A little bit of our harvest.

Harvest has begun.

The weeding is a never ending job!

The black canyon river runs through part of our farm.

Getting another field ready for planting.

Making new lavender babies.

The girls were a big help with the weeding.

  The 120-acre Red Hawk Ranch has been in the Schooley & Hunt families since 1988.  When we bought the property, two huge, beautiful   red-tailed hawks were circling over their nest in the canyon that is part of the property, and we named our ranch for them.  The native vegetation in this “high desert” part of northern Arizona consists of juniper trees and tumbleweeds -- with some very pretty grasses and wildflowers after the summer rains.  But we hoped for more types of flowers, and discovered that lavender, which we have always loved, grows well in our climate, our lime-rich soil, and our 6000-foot elevation.
 
We planted our first lavender plants in 2009, and since then have added about 1500 plants per year.  We sold our miniature horses and converted our stable into a greenhouse, where we propagate new plants from cuttings, so we can continue our 1500-plants per year schedule indefinitely.
We are very “green”, since we are totally “off the grid“.  Our home runs on solar electricity and we even have solar electricity in the greenhouse.  We garden organically -- we have never used and will never use any pesticides or herbicides.  We do all the weeding required to keep our fields looking good by hand.  Lavender is a drought-tolerant plant, but needs occasional irrigation in the summer. Both of our well pumps are solar-powered.

The first spring, the winds were so strong that they literally blew some of our tiny plants out of the ground!  That inspired our new name, “Windy Hills Lavender Farm”.  One of the pictures here shows the rocks we place next to our “babies” when we plant them, just in case.  After they take root firmly, we can remove the rocks. Another picture shows the part of Black Canyon that runs through the farm. Others show some of the work involved in getting ready to plant -- beginning with removing some of the native junipers, digging up rocks from small to boulder size, laying underground watering pipes, and then fencing the fields to keep rabbits from munching the plants, and the cows belonging to our neighboring rancher from stepping on them. And then comes the harvest!  This is a fun project for the whole family -- grandma, mom & dad, and the college kids -- and the sweet fragrance of lavender keeps us all in a good mood while we cut and bundle lavender, just like they have done in France for hundreds of years. Small Beginnings.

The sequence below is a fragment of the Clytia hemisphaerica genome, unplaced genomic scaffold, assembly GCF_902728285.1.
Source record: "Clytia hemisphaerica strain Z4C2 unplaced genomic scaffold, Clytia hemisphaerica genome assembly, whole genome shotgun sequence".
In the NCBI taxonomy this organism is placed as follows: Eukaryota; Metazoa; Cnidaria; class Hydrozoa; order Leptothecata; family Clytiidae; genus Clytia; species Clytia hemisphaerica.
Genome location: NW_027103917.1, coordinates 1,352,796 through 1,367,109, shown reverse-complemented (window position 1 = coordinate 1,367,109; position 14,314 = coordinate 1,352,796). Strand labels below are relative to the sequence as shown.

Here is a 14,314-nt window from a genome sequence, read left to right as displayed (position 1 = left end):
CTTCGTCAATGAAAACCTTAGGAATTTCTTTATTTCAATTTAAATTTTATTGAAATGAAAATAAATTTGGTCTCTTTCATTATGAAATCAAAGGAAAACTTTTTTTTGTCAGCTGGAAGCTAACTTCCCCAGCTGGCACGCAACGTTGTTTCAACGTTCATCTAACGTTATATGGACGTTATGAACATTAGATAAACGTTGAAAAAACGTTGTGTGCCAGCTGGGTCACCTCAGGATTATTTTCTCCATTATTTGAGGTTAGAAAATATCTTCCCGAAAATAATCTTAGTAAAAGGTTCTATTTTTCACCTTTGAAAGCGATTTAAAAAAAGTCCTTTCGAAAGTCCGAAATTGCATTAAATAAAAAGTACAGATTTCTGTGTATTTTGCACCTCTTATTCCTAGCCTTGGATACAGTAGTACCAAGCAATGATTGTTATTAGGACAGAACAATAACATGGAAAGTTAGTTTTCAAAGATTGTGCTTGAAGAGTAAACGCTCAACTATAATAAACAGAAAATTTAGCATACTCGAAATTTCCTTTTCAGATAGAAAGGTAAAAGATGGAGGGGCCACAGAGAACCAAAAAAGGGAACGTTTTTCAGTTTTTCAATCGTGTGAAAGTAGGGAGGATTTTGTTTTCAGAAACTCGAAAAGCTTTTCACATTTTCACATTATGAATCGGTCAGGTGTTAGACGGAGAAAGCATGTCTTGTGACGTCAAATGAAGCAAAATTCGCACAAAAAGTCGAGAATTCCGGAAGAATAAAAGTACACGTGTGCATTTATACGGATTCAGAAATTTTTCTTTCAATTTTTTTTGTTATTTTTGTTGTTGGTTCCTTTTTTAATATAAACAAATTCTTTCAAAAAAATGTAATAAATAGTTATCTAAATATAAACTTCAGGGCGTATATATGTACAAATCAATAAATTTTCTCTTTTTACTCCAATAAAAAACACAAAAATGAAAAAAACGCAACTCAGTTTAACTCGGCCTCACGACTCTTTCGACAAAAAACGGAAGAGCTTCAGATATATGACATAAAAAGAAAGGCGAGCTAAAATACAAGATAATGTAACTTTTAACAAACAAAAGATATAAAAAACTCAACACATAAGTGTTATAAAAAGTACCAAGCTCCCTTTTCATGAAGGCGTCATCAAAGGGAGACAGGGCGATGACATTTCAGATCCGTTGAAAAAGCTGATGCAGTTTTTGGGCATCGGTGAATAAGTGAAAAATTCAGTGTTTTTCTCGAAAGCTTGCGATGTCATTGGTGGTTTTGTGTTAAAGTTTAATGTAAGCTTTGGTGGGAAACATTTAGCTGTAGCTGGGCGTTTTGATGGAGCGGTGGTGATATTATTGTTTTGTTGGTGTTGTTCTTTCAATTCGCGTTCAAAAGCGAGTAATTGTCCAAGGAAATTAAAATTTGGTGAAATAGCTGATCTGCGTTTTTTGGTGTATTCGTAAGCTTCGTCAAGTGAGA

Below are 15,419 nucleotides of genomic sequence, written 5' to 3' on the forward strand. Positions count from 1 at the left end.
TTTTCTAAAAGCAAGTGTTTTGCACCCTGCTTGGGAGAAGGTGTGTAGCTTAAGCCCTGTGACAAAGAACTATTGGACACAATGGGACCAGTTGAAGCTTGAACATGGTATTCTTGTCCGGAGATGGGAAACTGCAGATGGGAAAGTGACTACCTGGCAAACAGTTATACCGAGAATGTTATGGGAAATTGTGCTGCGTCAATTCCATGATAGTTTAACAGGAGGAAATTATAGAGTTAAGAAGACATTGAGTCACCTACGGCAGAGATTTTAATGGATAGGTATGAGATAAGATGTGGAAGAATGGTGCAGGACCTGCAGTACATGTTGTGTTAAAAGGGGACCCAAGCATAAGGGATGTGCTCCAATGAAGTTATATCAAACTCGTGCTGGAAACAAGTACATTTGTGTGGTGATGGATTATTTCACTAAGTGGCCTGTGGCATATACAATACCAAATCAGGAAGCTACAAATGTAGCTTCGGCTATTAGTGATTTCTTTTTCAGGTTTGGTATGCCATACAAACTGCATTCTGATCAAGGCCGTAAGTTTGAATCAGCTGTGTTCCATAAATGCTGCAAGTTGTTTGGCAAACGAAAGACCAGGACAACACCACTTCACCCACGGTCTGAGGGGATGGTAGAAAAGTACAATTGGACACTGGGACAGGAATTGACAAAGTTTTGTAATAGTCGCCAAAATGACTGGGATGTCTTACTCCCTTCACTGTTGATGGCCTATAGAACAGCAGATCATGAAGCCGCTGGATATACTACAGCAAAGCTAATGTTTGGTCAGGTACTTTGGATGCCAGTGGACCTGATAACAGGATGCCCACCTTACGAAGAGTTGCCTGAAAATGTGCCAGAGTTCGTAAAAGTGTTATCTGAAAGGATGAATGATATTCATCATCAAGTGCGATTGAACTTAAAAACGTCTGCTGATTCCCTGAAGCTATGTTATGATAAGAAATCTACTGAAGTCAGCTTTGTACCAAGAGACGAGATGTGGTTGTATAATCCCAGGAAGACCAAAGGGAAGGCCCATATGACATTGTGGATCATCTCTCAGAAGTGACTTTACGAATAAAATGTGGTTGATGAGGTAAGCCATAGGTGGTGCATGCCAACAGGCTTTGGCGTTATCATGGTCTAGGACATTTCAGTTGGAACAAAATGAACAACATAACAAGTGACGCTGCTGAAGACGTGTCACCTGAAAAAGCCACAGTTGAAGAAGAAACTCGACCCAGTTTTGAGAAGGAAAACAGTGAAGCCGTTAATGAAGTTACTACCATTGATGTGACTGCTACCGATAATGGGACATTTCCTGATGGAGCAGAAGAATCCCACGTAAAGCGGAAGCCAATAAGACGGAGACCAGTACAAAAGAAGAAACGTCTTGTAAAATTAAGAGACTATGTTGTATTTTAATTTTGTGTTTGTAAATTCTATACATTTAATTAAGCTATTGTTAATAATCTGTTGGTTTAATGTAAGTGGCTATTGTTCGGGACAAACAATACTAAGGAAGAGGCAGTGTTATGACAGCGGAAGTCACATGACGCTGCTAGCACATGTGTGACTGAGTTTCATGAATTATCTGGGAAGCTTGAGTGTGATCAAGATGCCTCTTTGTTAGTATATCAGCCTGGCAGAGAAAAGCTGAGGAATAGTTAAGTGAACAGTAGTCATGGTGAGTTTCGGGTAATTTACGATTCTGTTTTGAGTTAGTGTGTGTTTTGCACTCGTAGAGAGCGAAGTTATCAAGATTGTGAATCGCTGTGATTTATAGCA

We're in bloom!

The grandkids love to drive the little tractor.

The wind will pull the baby lavender plants right out of the ground, so we make rock wind blocks for their protection.

Our green house.

This is our road during the monsoon season.

Getting ready to bundle the lavender.